A small team from the Montreal Biodôme is working in its laboratory with a lobster experiment to produce a bait alternative based on microalgae for shellfish fishing.
With Ottawa’s ban on mackerel and herring fishing, fishermen are compelled to import bait at enormous expense, frequently from the other side of the world.
For testing, the researcher used a microalga known as spirulina. The lobster was attracted to the mackerel and ate it before eating a few pieces of microalgae. Researchers are still quite impressed with a preliminary test.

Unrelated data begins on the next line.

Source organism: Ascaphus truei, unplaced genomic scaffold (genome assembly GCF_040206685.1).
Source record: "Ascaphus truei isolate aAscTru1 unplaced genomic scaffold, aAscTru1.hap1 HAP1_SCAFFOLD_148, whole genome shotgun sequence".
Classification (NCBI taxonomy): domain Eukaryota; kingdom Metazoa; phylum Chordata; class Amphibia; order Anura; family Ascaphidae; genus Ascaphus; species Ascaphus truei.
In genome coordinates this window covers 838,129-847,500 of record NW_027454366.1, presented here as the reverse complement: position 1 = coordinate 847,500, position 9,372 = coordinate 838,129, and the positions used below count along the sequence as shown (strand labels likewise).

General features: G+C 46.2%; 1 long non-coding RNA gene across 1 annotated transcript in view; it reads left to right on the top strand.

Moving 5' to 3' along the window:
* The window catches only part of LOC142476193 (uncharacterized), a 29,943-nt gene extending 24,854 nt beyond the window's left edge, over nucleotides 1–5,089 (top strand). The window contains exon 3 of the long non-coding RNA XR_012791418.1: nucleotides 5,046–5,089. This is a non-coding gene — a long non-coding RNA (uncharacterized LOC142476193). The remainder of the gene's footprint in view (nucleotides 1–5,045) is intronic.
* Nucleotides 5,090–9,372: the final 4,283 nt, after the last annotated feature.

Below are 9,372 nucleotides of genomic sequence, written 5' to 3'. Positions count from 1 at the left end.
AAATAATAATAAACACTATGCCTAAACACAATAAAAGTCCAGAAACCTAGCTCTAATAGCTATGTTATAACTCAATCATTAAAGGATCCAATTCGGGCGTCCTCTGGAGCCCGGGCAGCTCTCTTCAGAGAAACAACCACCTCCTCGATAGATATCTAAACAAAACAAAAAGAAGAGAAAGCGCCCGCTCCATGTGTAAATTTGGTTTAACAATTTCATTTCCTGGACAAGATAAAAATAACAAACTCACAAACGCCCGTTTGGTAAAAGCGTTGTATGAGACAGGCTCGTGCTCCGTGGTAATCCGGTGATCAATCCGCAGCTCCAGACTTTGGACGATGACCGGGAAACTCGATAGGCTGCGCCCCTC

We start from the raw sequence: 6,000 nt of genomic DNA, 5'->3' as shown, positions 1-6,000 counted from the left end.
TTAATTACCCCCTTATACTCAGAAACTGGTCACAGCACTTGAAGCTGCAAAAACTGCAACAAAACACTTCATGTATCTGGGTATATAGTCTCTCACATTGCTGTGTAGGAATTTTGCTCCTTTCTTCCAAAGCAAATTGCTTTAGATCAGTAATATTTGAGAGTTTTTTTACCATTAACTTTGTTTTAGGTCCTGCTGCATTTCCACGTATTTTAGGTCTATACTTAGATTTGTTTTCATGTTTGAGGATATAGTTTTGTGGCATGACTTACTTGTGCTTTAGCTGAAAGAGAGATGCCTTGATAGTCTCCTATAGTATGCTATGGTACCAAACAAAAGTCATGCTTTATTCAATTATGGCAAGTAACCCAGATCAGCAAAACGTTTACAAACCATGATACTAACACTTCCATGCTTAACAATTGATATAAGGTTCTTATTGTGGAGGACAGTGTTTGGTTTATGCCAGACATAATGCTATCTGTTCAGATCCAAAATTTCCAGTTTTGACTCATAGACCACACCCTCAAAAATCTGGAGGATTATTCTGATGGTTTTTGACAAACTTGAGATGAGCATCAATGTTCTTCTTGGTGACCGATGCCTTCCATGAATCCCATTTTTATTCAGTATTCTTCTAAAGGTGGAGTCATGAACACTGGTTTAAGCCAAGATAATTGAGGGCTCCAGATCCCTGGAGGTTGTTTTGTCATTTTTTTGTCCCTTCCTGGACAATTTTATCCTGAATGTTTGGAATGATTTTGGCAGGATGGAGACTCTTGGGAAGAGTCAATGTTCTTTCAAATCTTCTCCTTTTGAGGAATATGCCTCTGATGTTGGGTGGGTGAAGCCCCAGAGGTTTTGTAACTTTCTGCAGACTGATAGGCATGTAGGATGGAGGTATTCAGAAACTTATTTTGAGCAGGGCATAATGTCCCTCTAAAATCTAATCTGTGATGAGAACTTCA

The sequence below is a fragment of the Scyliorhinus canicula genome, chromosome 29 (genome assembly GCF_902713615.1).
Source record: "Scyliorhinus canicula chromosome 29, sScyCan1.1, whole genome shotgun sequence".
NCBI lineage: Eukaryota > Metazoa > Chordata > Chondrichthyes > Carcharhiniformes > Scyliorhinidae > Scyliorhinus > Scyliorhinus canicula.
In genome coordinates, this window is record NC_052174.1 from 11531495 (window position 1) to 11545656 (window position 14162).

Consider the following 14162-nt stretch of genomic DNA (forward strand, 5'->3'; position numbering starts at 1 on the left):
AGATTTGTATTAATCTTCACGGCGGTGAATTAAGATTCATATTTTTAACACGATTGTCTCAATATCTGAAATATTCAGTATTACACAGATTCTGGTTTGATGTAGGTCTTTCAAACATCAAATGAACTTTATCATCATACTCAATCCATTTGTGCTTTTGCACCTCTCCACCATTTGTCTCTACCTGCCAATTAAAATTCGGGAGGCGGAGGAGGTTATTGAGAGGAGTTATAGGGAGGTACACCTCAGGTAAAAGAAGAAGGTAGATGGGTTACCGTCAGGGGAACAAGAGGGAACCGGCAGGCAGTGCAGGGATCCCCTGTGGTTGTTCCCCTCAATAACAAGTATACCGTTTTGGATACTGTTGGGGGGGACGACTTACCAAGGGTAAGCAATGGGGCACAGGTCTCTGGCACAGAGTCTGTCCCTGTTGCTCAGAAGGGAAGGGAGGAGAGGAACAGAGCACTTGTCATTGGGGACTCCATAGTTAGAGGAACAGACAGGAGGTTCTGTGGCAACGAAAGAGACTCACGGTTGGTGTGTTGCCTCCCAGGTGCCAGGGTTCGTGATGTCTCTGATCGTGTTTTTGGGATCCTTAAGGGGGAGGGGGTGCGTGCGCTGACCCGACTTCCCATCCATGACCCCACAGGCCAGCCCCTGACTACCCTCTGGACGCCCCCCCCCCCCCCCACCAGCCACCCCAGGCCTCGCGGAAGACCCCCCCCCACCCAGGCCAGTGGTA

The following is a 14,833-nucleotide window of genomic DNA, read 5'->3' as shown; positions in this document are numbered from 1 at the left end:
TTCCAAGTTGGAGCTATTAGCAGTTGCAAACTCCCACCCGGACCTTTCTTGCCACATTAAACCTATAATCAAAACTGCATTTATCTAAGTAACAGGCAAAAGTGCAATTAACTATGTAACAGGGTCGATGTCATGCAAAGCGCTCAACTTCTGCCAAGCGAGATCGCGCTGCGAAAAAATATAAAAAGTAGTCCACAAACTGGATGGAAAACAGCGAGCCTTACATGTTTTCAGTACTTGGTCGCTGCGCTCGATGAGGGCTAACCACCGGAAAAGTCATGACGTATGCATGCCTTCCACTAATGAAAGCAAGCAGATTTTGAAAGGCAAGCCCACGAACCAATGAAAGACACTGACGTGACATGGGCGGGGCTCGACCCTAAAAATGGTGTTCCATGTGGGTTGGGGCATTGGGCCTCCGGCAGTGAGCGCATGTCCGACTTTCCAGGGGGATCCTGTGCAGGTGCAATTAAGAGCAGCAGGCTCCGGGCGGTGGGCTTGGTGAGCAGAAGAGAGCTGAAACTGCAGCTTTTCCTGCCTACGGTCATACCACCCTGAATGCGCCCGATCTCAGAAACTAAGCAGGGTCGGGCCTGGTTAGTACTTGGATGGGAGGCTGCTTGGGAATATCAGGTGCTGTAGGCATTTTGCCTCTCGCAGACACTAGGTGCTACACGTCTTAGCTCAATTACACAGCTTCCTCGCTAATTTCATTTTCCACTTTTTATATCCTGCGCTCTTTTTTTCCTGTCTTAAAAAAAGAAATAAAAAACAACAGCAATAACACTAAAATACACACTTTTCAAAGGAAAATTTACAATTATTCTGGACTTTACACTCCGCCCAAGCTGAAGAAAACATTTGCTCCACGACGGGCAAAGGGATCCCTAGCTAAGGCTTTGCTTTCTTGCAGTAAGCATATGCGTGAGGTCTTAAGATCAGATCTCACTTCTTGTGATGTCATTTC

Seal meat is recommended by the Association des chasseurs de phoque des Îles-de-la-Madeleine. However, its members are concerned that the United States policy of conserving marine mammals is becoming an impediment to its utilization.
According to Jérôme Laurent, an industrial researcher at Merinov and head of the Center of Expertise in Fisheries Technology, any bait alternative must satisfy certain criteria. It must be just as effective as traditional bait. It must also be manufactured at the same or lower cost.